One of the most striking things about North Korea is that its apparent irrationality has nonetheless allowed it to continue down a fairly independent path under three different paramount leaders, even as the world around them changed (at times, dramatically). This alone should suggest that there is rationality hidden in North Korea’s behaviour. Pyongyang has shown continuity of action, continuity of policy and, most important, continuity of leadership but for a few executions. North Korea has pursued variations of this policy since the end of the Cold War, seeking cooperation with the South to create a stronger single Korean confederation, playing various regional players off of one another, and pursuing in earnest a nuclear deterrent to reduce the perceived threat of US military and political action to destabilise the government and force its collapse.
Assuming irrationality in the actions of North Korea, or of any other government, is often based on the cognitive error of mirror imaging – believing that others hold the same cultural, political, economic or moral norms as you, your culture or your government. Even among Western countries, there are many different ways that nations perceive rationality and their national interests. How much more misleading is it to apply Western or US norms to North Korea’s perception and decision-making? Assuming irrationality, then, is simply a poor analytic practice. Again, seeking to understand another’s basis for rationality does not imply that all decisions are the ‘right’ ones, or the most effective. Governments rarely have the luxury of a complete set of options, of time, or of full information when making choices or planning strategy. And in many cases, objective desire plays a role. Rationality does not exclude bad decisions, or more commonly, limited options.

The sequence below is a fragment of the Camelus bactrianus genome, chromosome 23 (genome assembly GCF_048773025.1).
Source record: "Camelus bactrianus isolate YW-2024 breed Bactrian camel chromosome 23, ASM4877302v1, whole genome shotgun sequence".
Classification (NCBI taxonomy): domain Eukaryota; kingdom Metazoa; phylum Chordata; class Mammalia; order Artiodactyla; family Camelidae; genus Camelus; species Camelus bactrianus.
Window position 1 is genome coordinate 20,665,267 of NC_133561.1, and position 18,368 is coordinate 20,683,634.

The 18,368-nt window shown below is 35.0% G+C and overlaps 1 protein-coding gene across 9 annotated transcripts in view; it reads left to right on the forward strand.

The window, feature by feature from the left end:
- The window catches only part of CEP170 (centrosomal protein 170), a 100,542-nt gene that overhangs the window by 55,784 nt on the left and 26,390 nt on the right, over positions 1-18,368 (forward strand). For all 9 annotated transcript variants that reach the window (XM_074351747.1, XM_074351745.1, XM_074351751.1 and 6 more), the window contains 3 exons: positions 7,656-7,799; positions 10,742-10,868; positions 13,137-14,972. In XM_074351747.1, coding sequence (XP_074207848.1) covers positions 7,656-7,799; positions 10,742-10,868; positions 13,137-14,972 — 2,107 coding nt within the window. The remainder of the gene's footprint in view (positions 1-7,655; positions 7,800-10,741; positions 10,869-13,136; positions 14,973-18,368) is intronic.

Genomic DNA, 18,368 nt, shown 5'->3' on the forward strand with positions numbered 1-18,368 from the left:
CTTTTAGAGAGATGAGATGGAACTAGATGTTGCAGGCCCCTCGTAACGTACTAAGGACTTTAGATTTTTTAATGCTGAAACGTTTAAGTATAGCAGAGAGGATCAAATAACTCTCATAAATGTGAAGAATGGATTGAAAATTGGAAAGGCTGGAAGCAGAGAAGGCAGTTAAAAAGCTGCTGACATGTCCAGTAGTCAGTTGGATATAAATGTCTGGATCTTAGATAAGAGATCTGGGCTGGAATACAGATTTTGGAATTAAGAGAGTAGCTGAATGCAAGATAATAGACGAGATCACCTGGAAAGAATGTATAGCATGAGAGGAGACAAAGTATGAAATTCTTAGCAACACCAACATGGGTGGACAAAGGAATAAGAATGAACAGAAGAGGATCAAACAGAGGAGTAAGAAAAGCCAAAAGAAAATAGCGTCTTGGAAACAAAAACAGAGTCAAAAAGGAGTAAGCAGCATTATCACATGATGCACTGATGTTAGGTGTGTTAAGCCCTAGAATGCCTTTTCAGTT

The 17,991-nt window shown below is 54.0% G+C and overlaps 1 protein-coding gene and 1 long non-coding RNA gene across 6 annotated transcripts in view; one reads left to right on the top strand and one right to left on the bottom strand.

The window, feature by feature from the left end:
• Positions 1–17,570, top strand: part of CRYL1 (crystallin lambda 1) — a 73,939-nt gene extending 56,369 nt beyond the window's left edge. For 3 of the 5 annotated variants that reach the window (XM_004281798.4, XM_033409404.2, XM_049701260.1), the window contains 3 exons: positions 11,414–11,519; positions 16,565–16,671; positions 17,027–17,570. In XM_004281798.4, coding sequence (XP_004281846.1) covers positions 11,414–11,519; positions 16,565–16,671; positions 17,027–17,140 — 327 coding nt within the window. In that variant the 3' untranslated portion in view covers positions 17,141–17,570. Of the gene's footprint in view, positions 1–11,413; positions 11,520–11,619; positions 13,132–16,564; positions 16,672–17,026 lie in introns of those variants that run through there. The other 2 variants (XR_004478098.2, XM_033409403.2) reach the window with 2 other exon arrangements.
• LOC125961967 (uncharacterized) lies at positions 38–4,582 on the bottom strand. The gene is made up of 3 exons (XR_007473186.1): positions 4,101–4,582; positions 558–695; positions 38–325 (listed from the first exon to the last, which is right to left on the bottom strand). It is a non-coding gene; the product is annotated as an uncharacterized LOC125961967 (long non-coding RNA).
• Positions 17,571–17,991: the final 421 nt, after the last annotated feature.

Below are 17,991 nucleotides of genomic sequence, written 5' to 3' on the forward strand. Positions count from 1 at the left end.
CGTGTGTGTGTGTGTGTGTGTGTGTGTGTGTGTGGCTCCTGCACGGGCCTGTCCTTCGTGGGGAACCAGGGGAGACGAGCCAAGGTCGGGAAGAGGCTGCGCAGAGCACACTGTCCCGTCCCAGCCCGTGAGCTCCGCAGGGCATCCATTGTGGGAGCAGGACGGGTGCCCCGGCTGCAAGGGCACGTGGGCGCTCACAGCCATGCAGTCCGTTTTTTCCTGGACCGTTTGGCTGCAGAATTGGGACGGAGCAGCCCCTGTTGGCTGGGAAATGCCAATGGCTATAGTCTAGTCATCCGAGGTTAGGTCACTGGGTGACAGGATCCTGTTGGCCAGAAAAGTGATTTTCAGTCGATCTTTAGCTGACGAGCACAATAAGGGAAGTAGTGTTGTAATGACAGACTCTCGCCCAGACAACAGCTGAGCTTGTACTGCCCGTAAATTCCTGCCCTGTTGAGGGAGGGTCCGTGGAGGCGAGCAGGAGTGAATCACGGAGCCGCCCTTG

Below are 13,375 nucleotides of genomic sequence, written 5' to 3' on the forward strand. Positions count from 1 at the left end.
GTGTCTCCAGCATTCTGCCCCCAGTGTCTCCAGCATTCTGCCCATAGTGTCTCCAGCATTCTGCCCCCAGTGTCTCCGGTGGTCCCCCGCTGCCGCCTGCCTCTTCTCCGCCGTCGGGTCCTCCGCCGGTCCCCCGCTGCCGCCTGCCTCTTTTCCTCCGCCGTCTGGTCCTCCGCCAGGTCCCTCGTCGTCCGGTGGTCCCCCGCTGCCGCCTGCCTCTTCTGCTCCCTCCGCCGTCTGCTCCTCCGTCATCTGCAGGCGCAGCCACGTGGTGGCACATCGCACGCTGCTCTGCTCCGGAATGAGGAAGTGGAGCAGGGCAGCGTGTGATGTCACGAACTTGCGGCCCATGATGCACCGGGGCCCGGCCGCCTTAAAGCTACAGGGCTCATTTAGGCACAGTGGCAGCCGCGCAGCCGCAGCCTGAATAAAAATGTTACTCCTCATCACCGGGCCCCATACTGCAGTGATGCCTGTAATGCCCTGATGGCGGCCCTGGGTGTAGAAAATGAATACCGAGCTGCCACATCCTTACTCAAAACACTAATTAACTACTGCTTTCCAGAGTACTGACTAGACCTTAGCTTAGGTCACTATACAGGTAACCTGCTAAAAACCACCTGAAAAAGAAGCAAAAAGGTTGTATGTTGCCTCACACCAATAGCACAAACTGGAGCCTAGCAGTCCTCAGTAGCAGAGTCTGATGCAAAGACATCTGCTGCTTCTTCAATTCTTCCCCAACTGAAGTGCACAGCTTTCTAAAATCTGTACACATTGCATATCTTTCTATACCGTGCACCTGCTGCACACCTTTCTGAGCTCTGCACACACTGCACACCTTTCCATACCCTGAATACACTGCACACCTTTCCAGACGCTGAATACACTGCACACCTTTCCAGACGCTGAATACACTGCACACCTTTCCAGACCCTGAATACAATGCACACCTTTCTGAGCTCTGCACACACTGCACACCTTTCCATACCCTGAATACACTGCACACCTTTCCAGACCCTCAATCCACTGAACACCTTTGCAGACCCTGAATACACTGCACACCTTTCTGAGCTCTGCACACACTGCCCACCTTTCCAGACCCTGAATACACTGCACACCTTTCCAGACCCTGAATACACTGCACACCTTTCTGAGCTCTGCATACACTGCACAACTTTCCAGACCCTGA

One of the most important values to presuming rationality in others, particularly ‘foes’, is that irrationality, by its very nature, is unpredictable. But rationality provides context within which to predict behaviour, or at least to understand general patterns of behaviour. That said, rationality must then be matched with reality. Governments are large entities. Decisions are being made at many levels, within many time frames. Contradictory actions are entirely possible, even frequent. Mistakes are made. Insufficient information, time or resources constrain decision-making and action. Internecine struggles for power or influence can lead to all sorts of chaos. But assuming irrationality is just lazy analysis.
North Korea is not irrational. But understanding its unique rationality is no small task.